Nehemiah 8:8-10 NIV - They read from the Book of the Law of God, making it clear and giving the meaning so that the people understood what was being read. 9 Then Nehemiah the governor, Ezra the priest and teacher of the Law, and the Levites who were instructing the people said to them all, “This day is holy to the Lord your God. Do not mourn or weep.” For all the people had been weeping as they listened to the words of the Law. 10 Nehemiah said, “Go and enjoy choice food and sweet drinks, and send some to those who have nothing prepared. This day is holy to our Lord. Do not grieve, for the joy of the Lord is your strength.”
Godly sorrow, or a sense of conviction settled over God’s people as they listened to the Bible being preached and it exposed their thoughts, intents, attitudes, and actions. The restoration of Israel demanded a time of personal and national repentance, but their spiritual leaders understood an important principle that we must consider and apply. God reboots a person (or a people group) by provoking not only repentance but also rejoicing.
If our faith is one that involves nothing but angst, grief, conviction, and repenting, we will miss God and be miserable. God enforces His holiness with us while also inviting us into His joy. As C.S. Lewis alluded to in the Screwtape Letters, the demons understand that joy is actually God’s sacred territory - so all they can attempt to do is pervert it or substitute it with selfish pleasure. Christians who are joyless or think that regular laughter is somehow unspiritual have misunderstood the testimony of Scripture. God is in the joy business. God is a purveyor and producer of joy.
Those of us as parents know that one of our greatest joys is to see our children laughing and enjoying themselves in right contexts. How would our Father in Heaven be any different? Interestingly enough, when Nehemiah reminded Israel that the joy of the LORD was their strength, he told them to focus on enjoying celebratory feasts in the context of relationships. This is not to say that we should not find joy in worship or prayer or Bible study, but the instruction reminded God’s people that it’s ok to have fun. It’s not the pleasure of sin but the joy of the LORD that gives us strength.
Why is hardness of heart so dangerous? The Book of Hebrews teaches that sin hardens us; therefore, we can never replace joy with mere pleasures of our base nature. When we harden our hearts to the word of God and His conviction over our sin (which often comes through Bible teaching like Ezra’s), it deadens us spiritually and emotionally. Those who refuse to allow themselves to feel the sting of godly conviction will not likely feel the renewal of godly joy to strengthen them. The greatest rejoicers are often the most sincere repenters. Consider David’s prayer of confession and repentance after his sin with Bathsheba:
Psalm 51:4-13 ESV - Against you, you only, have I sinned and done what is evil in your sight, so that you may be justified in your words and blameless in your judgment. 5 Behold, I was brought forth in iniquity, and in sin did my mother conceive me. 6 Behold, you delight in truth in the inward being, and you teach me wisdom in the secret heart. 7 Purge me with hyssop, and I shall be clean; wash me, and I shall be whiter than snow. 8 Let me hear joy and gladness; let the bones that you have broken rejoice. 9 Hide your face from my sins, and blot out all my iniquities. 10 Create in me a clean heart, O God, and renew a right spirit within me. 11 Cast me not away from your presence, and take not your Holy Spirit from me. 12 Restore to me the joy of your salvation, and uphold me with a willing spirit. 13 Then I will teach transgressors your ways, and sinners will return to you.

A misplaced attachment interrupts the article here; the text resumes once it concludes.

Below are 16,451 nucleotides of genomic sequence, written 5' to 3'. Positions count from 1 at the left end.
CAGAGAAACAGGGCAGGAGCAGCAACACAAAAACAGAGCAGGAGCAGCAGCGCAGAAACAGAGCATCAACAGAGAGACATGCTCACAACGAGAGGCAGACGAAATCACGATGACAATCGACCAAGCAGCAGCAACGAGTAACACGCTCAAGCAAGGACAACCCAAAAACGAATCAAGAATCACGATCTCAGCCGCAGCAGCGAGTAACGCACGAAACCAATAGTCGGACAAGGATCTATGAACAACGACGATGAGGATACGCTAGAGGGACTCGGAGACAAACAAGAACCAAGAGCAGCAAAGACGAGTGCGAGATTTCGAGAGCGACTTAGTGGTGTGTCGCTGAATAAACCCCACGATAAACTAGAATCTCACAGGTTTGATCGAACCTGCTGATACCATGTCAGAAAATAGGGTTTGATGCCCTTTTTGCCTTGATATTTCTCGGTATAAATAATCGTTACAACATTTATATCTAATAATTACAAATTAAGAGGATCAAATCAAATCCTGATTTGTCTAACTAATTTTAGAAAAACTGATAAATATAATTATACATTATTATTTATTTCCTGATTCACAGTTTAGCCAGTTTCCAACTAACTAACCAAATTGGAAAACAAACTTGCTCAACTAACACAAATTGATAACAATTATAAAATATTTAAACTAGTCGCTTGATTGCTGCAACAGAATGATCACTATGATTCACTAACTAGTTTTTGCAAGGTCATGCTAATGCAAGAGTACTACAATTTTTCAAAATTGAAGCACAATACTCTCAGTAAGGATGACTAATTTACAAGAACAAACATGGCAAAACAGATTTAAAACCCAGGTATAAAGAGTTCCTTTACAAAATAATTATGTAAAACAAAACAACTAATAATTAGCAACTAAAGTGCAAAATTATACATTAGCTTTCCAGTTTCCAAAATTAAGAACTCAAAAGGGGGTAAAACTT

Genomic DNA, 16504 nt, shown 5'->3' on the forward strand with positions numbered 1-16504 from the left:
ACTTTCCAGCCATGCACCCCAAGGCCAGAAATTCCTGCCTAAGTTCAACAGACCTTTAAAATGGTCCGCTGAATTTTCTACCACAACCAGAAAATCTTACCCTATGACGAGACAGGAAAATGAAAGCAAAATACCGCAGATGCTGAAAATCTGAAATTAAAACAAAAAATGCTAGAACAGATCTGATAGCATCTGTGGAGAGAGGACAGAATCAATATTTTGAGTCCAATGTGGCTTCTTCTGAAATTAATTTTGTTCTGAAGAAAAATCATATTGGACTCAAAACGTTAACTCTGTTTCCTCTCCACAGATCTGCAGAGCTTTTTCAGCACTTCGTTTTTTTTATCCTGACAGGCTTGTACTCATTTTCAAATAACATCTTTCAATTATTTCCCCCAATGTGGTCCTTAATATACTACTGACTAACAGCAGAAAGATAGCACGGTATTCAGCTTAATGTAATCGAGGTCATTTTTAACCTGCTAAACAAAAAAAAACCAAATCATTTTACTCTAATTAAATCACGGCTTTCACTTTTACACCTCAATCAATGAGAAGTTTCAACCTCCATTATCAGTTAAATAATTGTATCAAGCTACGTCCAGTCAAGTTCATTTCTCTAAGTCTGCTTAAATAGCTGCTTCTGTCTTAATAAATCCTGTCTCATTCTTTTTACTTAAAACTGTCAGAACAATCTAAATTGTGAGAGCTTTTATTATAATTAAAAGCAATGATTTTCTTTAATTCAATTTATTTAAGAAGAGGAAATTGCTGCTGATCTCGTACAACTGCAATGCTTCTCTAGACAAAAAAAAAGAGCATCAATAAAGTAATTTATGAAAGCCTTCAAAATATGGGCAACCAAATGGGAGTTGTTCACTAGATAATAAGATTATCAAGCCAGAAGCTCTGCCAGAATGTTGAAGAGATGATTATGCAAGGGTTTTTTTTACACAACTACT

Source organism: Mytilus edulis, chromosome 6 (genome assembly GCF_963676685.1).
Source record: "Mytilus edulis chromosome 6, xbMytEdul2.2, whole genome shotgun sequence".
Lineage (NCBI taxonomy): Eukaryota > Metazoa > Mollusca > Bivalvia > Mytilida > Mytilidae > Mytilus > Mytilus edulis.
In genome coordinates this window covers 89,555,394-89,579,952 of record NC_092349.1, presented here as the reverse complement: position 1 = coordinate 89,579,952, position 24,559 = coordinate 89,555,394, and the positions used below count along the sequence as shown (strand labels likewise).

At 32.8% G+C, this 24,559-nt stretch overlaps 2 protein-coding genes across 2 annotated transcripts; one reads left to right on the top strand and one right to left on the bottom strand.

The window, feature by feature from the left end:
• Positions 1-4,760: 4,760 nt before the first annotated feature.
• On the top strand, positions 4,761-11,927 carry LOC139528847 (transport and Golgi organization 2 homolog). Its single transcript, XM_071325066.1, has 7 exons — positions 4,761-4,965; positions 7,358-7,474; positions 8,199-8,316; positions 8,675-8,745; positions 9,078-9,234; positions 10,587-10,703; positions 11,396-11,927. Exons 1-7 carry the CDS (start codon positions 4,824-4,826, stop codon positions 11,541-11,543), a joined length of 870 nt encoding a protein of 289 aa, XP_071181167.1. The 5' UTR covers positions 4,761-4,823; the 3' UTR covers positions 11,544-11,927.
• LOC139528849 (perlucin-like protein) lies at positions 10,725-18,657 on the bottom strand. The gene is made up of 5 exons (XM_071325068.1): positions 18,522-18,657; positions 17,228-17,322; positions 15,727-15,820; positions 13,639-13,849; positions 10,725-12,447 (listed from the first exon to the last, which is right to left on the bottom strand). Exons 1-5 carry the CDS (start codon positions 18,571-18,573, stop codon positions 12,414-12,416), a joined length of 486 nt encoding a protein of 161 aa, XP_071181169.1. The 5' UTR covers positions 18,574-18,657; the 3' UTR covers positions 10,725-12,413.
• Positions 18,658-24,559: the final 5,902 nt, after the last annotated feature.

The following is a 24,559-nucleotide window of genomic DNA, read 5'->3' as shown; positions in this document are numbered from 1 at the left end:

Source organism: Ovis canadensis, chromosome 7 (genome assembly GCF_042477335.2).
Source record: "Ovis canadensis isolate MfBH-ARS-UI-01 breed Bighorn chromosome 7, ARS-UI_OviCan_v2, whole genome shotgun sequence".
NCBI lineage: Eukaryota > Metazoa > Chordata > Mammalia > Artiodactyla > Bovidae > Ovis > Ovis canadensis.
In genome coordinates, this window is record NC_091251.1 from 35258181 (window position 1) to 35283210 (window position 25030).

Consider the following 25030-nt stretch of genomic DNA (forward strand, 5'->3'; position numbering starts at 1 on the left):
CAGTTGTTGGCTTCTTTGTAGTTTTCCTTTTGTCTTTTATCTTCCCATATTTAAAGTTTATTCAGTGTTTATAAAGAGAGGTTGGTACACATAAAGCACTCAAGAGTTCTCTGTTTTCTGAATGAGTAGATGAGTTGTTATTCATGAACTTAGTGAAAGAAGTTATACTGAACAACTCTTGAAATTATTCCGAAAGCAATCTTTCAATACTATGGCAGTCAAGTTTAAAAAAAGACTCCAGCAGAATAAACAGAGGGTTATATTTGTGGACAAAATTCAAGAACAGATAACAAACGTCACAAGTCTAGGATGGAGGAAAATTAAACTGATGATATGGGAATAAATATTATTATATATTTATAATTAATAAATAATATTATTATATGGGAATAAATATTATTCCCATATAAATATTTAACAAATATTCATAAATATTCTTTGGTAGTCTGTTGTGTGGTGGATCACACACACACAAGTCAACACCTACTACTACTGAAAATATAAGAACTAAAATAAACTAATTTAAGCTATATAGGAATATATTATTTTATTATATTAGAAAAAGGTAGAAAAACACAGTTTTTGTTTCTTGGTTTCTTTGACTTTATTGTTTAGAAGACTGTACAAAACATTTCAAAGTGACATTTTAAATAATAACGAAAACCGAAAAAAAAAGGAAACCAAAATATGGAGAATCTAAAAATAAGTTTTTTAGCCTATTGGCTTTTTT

Consider also the spiritual dominoes of Psalm 51: conviction —> repentance —> joy —> evangelism. Perhaps one of the main reasons why Lewis noted that demons do not want Christians living in joy is because joyful Christians reach and teach those who would otherwise be eternally lost. So if Christians can be made hard, cynical, bitter, joyless, and dead, they will resist the catalyst of conviction that leads them to repentance so God can strengthen them with renewable joy, which in turn fuels their passion to love others and help them find God. Why must we have righteous, life-giving fun as Christians? To do so honors God, strengthens us as His children, and fuels evangelism. Happiness is not our chief goal in life, but the spiritual fruit of joy - the joy of the LORD is absolutely part of God’s kingdom. Without sacrificing truth or holiness, we need to intentionally make church as consistently fun and enjoyable as possible and appropriate. And it is appropriate before God to bear the fruit of joy in abundance.
Romans 14:17-18 NIV - For the kingdom of God is not a matter of eating and drinking, but of righteousness, peace and joy in the Holy Spirit, 18 because anyone who serves Christ in this way is pleasing to God and receives human approval.
Think about your week, and determine which applies more to you: Are you allowing the joy of the LORD to strengthen you as a soul-winner, or are you allowing life’s pressures “under the sun” to rob you of your joy and neutralize your Christian witness? How might you approach church differently on Sunday to make serving God fun for others in a God-honoring way? Have you become immune to feelings of godly conviction - and if so, have you noticed you are also immune to the true joy of the LORD? What two things can you do this week to bear the fruit of joy in a life-giving way for others? Would you like to have a “ministry of joy” as a healing gift for others? Will you be a joyologist not a soul-crusher? What if you made it your sacred mission for one week (as an experiment) to spread and cause others true joy?
Proverbs 17:22 ESV - A joyful heart is good medicine, but a crushed spirit dries up the bones